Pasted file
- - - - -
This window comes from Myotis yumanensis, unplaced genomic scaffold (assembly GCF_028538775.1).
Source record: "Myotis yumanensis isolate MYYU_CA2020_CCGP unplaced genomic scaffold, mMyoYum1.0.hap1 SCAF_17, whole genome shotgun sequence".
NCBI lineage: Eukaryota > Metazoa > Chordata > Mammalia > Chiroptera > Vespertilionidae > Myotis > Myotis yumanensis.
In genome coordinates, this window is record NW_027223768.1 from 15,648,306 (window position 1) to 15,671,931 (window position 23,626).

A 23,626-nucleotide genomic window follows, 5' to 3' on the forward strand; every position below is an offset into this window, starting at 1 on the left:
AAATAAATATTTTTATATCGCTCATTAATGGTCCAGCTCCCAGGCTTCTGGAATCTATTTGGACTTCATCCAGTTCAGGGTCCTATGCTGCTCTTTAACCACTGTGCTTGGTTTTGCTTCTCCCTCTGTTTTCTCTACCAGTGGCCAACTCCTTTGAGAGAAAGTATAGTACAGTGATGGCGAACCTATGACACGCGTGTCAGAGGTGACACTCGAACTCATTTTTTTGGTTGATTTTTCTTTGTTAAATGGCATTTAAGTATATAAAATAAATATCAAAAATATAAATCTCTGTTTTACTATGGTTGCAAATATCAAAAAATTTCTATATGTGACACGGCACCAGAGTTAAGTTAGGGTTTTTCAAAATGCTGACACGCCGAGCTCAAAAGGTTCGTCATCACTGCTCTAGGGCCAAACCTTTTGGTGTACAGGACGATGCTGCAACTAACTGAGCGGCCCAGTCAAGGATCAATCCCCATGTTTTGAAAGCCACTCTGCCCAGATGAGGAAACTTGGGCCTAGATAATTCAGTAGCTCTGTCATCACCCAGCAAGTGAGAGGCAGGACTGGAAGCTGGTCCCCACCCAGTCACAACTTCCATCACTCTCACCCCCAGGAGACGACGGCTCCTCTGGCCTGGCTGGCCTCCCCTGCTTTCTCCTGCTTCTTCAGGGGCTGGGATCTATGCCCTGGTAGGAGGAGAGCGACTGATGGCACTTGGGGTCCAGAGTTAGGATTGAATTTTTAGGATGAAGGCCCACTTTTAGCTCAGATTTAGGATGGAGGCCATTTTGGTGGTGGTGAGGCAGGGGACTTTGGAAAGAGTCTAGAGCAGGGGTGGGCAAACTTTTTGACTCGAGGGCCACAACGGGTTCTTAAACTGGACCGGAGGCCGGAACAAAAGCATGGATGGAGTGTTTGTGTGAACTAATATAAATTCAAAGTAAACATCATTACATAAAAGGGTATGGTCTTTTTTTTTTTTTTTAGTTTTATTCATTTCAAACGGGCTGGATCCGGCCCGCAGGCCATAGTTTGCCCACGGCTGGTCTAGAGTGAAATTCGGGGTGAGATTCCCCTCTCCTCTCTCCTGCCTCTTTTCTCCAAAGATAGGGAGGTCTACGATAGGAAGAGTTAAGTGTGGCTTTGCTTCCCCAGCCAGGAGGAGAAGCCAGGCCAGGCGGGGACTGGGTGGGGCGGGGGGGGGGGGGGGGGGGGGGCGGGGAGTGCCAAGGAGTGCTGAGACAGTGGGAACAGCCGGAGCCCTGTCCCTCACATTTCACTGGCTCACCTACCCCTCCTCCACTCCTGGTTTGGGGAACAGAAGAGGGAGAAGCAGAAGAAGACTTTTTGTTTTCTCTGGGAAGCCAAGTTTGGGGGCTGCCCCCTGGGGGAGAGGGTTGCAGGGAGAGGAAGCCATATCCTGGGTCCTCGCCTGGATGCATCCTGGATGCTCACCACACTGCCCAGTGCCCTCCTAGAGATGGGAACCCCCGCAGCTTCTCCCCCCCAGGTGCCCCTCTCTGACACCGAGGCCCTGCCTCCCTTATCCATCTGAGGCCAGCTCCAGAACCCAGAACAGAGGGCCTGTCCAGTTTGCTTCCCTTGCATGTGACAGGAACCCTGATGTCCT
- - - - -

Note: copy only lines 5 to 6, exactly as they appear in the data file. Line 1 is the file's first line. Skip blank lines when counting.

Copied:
A 23,626-nucleotide genomic window follows, 5' to 3' on the forward strand; every position below is an offset into this window, starting at 1 on the left:
AAATAAATATTTTTATATCGCTCATTAATGGTCCAGCTCCCAGGCTTCTGGAATCTATTTGGACTTCATCCAGTTCAGGGTCCTATGCTGCTCTTTAACCACTGTGCTTGGTTTTGCTTCTCCCTCTGTTTTCTCTACCAGTGGCCAACTCCTTTGAGAGAAAGTATAGTACAGTGATGGCGAACCTATGACACGCGTGTCAGAGGTGACACTCGAACTCATTTTTTTGGTTGATTTTTCTTTGTTAAATGGCATTTAAGTATATAAAATAAATATCAAAAATATAAATCTCTGTTTTACTATGGTTGCAAATATCAAAAAATTTCTATATGTGACACGGCACCAGAGTTAAGTTAGGGTTTTTCAAAATGCTGACACGCCGAGCTCAAAAGGTTCGTCATCACTGCTCTAGGGCCAAACCTTTTGGTGTACAGGACGATGCTGCAACTAACTGAGCGGCCCAGTCAAGGATCAATCCCCATGTTTTGAAAGCCACTCTGCCCAGATGAGGAAACTTGGGCCTAGATAATTCAGTAGCTCTGTCATCACCCAGCAAGTGAGAGGCAGGACTGGAAGCTGGTCCCCACCCAGTCACAACTTCCATCACTCTCACCCCCAGGAGACGACGGCTCCTCTGGCCTGGCTGGCCTCCCCTGCTTTCTCCTGCTTCTTCAGGGGCTGGGATCTATGCCCTGGTAGGAGGAGAGCGACTGATGGCACTTGGGGTCCAGAGTTAGGATTGAATTTTTAGGATGAAGGCCCACTTTTAGCTCAGATTTAGGATGGAGGCCATTTTGGTGGTGGTGAGGCAGGGGACTTTGGAAAGAGTCTAGAGCAGGGGTGGGCAAACTTTTTGACTCGAGGGCCACAACGGGTTCTTAAACTGGACCGGAGGCCGGAACAAAAGCATGGATGGAGTGTTTGTGTGAACTAATATAAATTCAAAGTAAACATCATTACATAAAAGGGTATGGTCTTTTTTTTTTTTTTTAGTTTTATTCATTTCAAACGGGCTGGATCCGGCCCGCAGGCCATAGTTTGCCCACGGCTGGTCTAGAGTGAAATTCGGGGTGAGATTCCCCTCTCCTCTCTCCTGCCTCTTTTCTCCAAAGATAGGGAGGTCTACGATAGGAAGAGTTAAGTGTGGCTTTGCTTCCCCAGCCAGGAGGAGAAGCCAGGCCAGGCGGGGACTGGGTGGGGCGGGGGGGGGGGGGGGGGGGGGGCGGGGAGTGCCAAGGAGTGCTGAGACAGTGGGAACAGCCGGAGCCCTGTCCCTCACATTTCACTGGCTCACCTACCCCTCCTCCACTCCTGGTTTGGGGAACAGAAGAGGGAGAAGCAGAAGAAGACTTTTTGTTTTCTCTGGGAAGCCAAGTTTGGGGGCTGCCCCCTGGGGGAGAGGGTTGCAGGGAGAGGAAGCCATATCCTGGGTCCTCGCCTGGATGCATCCTGGATGCTCACCACACTGCCCAGTGCCCTCCTAGAGATGGGAACCCCCGCAGCTTCTCCCCCCCAGGTGCCCCTCTCTGACACCGAGGCCCTGCCTCCCTTATCCATCTGAGGCCAGCTCCAGAACCCAGAACAGAGGGCCTGTCCAGTTTGCTTCCCTTGCATGTGACAGGAACCCTGATGTCCT